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Bangladesh Alliance to transition garment worker helpline

By Simone Preuss

Jul 23, 2018

The Bangladesh Alliance for Worker Safety (Alliance) announced in a press release yesterday that it will transition its 24/7 worker helpline Amader Kotha (“Our Voice”) this month together with other initiatives to an independent safety monitoring organisation (SMO) managed in partnership with credible, local partners. This is good news for millions of workers as this means the hotline can be expanded beyond Alliance factories. It is funded by Alliance member brands and a donation by former Alliance independent Chair Ellen Tauscher.

The Amader Kotha Helpline Center is now housed at Phulki,” announced Suraiya Haque, founder and executive director of Phulki, a well-established Bangladesh civil society organization. “We are delighted to continue this enormously beneficial program in collaboration with our project partners, Clear Voice, a project of The Cahn Group, LLC, and LaborLink, recently acquired by ELEVATE, a mobile platform that establishes a two-way communication channel between organizations and their workers.”

The helpline was established by the Alliance in mid-2014 as an empowerment mechanism for workers in Alliance-affiliated factories. As it is confidential, the helpline allows garment workers to address and report issues that otherwise would be difficult to bring up. They can range from emergencies and urgent safety concerns to workplace abuse and wage compensation disputes but also personal issues. According to the Alliance, since inception of the helpline, more than 233,000 inbound calls from workers in over 1,000 factories have been received and more than 80 percent of all substantive issues have been resolved.

Amader Kotha has empowered hundreds of thousands of garment workers to report issues of concern anonymously and without fear of retribution,” commented ambassador Jim Moriarty, executive director of the Alliance. “We are incredibly proud to leave the Helpline as a legacy, and that this important resource will continue, and grow, under the leadership of the Helpline project partners.”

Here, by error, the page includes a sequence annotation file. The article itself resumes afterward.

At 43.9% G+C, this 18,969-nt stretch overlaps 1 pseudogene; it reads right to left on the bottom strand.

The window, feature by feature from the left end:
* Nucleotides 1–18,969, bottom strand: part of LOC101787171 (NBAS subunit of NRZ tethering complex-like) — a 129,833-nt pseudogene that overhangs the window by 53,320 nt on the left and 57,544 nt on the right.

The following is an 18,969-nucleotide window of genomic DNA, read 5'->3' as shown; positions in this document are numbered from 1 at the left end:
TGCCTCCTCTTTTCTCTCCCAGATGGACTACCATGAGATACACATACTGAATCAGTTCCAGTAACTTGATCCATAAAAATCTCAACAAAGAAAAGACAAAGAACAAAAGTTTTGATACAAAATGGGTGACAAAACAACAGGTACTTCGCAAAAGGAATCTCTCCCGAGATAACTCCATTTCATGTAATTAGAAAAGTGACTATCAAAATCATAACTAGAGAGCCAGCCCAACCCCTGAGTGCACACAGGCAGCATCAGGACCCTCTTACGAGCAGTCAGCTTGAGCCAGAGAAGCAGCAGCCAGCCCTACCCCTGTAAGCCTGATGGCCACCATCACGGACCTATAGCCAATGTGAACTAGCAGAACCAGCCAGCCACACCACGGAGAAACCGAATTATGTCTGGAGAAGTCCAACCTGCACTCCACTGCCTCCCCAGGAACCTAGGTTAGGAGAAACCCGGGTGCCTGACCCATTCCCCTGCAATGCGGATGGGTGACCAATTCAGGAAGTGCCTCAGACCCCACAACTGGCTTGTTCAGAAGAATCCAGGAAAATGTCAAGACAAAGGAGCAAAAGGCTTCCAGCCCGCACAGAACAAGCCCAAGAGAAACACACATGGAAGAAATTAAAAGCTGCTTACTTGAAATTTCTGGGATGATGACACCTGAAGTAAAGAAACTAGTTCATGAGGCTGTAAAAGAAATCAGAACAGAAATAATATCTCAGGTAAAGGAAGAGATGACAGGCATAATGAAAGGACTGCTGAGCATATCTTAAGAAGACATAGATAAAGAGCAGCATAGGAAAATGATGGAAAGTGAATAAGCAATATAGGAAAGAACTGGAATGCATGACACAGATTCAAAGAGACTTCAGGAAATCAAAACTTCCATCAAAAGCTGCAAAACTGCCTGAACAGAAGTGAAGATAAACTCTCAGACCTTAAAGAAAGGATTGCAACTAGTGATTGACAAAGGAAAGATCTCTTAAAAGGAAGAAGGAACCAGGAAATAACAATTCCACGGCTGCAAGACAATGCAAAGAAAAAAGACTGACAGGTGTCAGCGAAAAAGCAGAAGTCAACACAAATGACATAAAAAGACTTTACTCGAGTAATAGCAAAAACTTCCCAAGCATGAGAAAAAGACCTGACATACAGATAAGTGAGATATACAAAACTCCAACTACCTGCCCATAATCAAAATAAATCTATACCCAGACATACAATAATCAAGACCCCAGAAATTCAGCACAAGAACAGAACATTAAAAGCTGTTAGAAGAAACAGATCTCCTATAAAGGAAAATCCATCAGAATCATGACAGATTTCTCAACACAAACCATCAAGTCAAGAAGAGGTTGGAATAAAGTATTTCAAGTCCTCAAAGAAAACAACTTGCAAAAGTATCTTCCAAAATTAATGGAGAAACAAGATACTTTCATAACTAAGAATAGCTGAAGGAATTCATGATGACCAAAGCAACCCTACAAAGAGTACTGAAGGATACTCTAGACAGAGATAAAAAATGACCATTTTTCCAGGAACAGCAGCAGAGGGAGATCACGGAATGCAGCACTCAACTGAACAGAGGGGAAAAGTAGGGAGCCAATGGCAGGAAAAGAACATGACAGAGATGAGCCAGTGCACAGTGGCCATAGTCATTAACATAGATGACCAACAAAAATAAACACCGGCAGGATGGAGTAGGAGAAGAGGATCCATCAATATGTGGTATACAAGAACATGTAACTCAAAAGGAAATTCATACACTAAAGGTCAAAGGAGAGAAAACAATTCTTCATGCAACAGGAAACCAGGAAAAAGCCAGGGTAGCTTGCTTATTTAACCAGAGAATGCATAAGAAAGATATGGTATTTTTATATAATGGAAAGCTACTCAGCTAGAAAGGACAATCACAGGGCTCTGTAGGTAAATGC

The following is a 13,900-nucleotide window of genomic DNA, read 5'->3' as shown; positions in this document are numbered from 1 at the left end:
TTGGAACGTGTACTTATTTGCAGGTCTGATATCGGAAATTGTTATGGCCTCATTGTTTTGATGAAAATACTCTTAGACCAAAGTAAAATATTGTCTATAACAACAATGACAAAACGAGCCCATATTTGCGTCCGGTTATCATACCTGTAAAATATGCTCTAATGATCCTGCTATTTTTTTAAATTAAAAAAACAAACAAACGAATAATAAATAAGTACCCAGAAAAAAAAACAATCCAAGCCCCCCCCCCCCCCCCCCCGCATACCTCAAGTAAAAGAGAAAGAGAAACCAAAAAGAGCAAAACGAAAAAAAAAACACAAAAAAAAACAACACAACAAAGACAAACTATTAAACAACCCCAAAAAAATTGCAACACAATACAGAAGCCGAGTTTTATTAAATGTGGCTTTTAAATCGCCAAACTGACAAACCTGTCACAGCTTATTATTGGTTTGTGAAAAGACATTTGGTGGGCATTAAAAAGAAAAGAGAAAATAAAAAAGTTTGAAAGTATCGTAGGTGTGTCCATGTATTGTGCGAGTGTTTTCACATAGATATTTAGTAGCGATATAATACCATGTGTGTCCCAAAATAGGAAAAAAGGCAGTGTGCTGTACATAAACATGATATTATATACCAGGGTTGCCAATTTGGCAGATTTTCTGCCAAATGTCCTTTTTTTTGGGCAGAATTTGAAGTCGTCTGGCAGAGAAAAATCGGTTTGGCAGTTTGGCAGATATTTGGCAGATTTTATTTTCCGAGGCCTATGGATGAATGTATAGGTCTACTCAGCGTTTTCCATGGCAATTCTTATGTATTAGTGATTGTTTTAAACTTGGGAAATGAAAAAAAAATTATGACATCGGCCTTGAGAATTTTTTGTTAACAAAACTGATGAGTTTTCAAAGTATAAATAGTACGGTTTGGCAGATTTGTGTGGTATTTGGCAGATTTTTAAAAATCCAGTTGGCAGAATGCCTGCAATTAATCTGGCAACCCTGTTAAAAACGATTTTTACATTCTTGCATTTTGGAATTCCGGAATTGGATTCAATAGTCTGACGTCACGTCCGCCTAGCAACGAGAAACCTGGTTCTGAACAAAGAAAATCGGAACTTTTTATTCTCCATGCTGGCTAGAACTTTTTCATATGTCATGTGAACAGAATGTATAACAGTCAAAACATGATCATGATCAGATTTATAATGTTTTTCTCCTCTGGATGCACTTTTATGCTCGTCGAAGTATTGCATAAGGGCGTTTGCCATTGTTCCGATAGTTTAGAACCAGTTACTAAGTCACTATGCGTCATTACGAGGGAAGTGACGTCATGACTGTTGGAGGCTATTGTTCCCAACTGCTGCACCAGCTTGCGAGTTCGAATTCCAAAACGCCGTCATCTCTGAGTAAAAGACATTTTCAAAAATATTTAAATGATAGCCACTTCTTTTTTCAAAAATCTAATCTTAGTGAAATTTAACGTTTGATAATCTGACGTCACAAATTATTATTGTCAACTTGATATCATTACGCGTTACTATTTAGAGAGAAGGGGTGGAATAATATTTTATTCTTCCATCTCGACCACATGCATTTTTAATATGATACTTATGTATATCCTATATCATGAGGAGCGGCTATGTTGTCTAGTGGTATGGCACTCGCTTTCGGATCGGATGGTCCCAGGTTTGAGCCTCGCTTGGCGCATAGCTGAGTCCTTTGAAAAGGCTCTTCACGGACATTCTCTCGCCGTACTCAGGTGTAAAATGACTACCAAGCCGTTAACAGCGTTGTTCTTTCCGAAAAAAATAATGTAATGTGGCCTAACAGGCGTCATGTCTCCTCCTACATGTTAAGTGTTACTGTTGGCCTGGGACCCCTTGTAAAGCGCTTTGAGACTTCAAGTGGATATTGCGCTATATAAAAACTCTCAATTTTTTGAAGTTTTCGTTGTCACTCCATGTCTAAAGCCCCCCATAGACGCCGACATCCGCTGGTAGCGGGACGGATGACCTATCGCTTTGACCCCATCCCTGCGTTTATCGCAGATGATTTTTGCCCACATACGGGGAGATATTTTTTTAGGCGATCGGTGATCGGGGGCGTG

The Alliance also reported that workers in Alliance factories have praised the helpline as having a direct impact on their daily lives. “The helpline allows us to get problems resolved, and our supervisors have started to take our concerns more seriously thanks to it,” said Shahnaz Akter. Md. Kamruzzaman explained how it is used even for personal problems: “A colleague of mine called the helpline to report a fire at a home in his neighborhood, and the helpline got the fire brigade to the scene. The helpline makes factories and our communities safer.”

This shows that workers need to be seen as individuals with their own complex lives and that giving them an outlet where they can address problems - be they related to their work or home lives - will mean a better integration into the workplace and thus better productivity and retention with a particular factory.

“Accessibility and worker trust are essential elements of functioning grievance mechanisms. We’re proud to offer the dynamic technology and analytics platform behind Amader Kotha that gives workers a reliable experience every time they call, and gives brands and factories the data they need to drive improvement,” confirmed Heather Canon, vice president of worker engagement at LaborLink.

“The Amader Kotha Helpline has become a valued asset for all parties,” explained Doug Cahn, president of The Cahn Group and helpline’s global project manager. “Factory managers learn about and fix problems quickly before they escalate. Brands and retailers have confidence that a system is in place to identify and resolve compliance issues without their direct intervention. And workers have a trusted system that they can rely on 24/7 to achieve results.”

More detailed information about call volumes, caller profiles and the types of issues discussed can be found on the website of the Alliance for Worker Safety, bangladeshworkersafety.org.

Photo: Bangladesh Alliance for Worker Safety website